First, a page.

・Below the lips, the lower lip can create this shadow, but the cast shadow can be adjusted to your liking.
・On her face where hair would be touching, this is a personal touch, not many people decide to use it because it can distract you.
・On her hair that will most likely not hit the light. Using the same shapes done for her hair i will add some shadows to the left side of her hair, again because the light source creates the shadow there.
The lines are red to give an idea of what i did.
I will now fill in the spaces with the same colour, don't worry about it yet, we will change it later. You can either decide to use like this or to add a small hatching on the edges of it. Remember to always take a look at your light source to prevent any mistakes.
Or you can choose to add hatching to the shading.
IF you don't feel comfortable with doing the hatching yourself, you can always use brushes that simulate the exact same thing, in this case i will use these brushes to make the example, especially 「ドット混カケアミ」/「Dot Blend cross-hatching」, make sure to use it with no colour enabled, by pressing "C", and by gently pressing around the edges of it.
And both results with the colours changed to black:
You can even add this to your base colours with the glow effect from before for a nice effect!
This isn't professional work, but it still works for small projects. After all, it is all up to you and the practice that comes with it to decide which technique to use. If you are having trouble with the light source, you can always consult images around the internet for reference!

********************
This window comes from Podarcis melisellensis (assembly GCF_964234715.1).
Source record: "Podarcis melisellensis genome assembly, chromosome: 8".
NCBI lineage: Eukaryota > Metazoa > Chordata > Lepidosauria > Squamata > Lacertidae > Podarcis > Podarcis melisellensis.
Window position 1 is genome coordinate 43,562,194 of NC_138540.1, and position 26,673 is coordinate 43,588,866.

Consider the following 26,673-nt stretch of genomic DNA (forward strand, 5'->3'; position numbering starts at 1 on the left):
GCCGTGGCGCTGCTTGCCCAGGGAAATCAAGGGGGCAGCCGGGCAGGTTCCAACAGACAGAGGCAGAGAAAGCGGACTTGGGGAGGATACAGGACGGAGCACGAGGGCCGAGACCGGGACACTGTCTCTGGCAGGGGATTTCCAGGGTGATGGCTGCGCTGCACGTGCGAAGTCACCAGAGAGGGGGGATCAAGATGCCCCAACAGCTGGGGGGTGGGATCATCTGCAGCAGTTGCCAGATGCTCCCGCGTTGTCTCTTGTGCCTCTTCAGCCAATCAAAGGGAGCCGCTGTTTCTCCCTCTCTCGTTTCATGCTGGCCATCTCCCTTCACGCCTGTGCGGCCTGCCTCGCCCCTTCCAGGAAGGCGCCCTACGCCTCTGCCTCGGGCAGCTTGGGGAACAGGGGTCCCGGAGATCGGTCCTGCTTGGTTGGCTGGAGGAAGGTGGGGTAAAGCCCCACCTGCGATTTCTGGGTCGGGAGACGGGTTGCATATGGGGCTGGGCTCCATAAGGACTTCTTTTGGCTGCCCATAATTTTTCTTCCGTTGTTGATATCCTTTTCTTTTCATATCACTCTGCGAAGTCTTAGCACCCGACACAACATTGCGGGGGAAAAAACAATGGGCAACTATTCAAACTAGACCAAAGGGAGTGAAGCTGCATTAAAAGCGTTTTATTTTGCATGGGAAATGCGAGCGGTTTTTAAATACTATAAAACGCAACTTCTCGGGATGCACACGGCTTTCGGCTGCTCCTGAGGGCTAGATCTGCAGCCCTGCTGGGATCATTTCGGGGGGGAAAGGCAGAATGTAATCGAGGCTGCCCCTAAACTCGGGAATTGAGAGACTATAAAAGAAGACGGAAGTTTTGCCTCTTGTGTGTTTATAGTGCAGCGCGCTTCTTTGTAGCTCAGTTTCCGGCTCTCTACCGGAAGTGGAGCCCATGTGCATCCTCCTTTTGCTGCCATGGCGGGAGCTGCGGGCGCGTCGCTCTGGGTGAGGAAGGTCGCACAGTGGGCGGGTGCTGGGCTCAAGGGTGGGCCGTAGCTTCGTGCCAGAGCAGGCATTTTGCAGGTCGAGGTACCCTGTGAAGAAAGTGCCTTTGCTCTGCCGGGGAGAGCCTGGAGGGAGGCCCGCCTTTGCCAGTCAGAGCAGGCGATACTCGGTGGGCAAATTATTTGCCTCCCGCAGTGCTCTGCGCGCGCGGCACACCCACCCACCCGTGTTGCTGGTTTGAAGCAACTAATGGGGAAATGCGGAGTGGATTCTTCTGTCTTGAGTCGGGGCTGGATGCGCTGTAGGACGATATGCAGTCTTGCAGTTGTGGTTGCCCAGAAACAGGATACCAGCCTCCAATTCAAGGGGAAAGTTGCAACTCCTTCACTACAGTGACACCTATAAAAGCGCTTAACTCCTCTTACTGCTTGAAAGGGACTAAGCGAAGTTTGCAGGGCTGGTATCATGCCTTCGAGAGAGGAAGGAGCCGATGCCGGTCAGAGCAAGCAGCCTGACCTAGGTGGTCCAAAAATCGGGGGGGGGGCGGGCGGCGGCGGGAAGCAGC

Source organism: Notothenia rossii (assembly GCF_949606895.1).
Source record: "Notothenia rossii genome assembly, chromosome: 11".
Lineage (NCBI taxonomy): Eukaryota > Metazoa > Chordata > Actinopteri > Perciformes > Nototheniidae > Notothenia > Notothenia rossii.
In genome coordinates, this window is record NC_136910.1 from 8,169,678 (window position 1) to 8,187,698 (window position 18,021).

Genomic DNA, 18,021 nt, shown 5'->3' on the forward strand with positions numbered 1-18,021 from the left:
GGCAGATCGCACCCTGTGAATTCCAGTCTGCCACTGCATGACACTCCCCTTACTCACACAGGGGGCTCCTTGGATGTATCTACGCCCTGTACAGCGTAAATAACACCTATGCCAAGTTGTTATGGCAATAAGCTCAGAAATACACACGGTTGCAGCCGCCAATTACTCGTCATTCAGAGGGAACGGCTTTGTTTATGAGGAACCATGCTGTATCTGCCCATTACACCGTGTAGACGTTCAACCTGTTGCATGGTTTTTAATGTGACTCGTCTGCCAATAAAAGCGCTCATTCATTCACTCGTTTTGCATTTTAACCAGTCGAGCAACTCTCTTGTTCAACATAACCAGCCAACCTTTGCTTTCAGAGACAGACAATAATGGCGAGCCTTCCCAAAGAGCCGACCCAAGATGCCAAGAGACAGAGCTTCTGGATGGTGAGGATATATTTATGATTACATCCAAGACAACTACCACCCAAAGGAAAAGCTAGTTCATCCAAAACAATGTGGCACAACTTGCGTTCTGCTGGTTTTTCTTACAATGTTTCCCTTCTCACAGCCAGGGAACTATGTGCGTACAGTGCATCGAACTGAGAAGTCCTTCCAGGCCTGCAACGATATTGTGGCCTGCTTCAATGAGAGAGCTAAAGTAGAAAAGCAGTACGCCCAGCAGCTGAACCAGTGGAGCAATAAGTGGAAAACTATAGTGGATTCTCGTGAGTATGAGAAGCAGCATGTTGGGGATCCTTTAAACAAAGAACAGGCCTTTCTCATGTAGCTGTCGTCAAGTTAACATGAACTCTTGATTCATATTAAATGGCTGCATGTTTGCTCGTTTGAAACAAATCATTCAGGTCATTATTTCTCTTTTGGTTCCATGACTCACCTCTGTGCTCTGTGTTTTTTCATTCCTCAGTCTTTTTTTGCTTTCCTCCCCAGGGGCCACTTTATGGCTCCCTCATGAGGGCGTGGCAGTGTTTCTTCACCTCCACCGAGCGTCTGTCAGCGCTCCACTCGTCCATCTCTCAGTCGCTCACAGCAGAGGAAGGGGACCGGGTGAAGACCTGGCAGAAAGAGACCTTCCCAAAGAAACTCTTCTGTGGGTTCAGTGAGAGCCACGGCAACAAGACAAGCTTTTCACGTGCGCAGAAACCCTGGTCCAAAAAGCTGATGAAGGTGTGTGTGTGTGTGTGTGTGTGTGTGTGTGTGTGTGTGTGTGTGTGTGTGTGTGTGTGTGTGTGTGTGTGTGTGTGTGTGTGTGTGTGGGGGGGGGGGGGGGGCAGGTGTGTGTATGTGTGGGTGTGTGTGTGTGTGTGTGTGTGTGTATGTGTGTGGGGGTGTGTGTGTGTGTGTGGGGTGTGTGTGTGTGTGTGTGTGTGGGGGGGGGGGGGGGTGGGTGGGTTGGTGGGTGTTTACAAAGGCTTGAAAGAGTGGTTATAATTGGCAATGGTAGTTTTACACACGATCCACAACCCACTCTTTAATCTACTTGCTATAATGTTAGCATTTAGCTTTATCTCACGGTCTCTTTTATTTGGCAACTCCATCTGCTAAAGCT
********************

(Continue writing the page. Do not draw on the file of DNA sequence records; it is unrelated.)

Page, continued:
6. Brush Experiments
Using a common G-PEN most of the time isn't the right tool for some people, some people find it difficult to use, so in here we will use different types/kinds of brushes to make you comfortable and also make the whole piece look exciting!. Depending on how you use them, it can change the perspective and interest someone has on your piece.
These are the brushes collected from the ASSETS store that i'll be using to demonstrate the example:
Amazing texture brushes used best for comics/manga, and rough lineart concepts:
Another good texture brush, this time with a Pencil feel to it. It is good for both Lineart and Sketch, best part is that it includes tilt support.
Perfect brush set if you want to create something with a pixel feel to it, for those that love pixel art.
Make sure your canvas size is small enough for it to take effect, i recommend between 200x200px or 100x100px.
You can also explore the ASSETS store to find some interesting brushes that might fit your style!
Remember, you need to feel comfortable with your lineart and don't give up if it doesn't work the first time. It's all about patience and perseverance.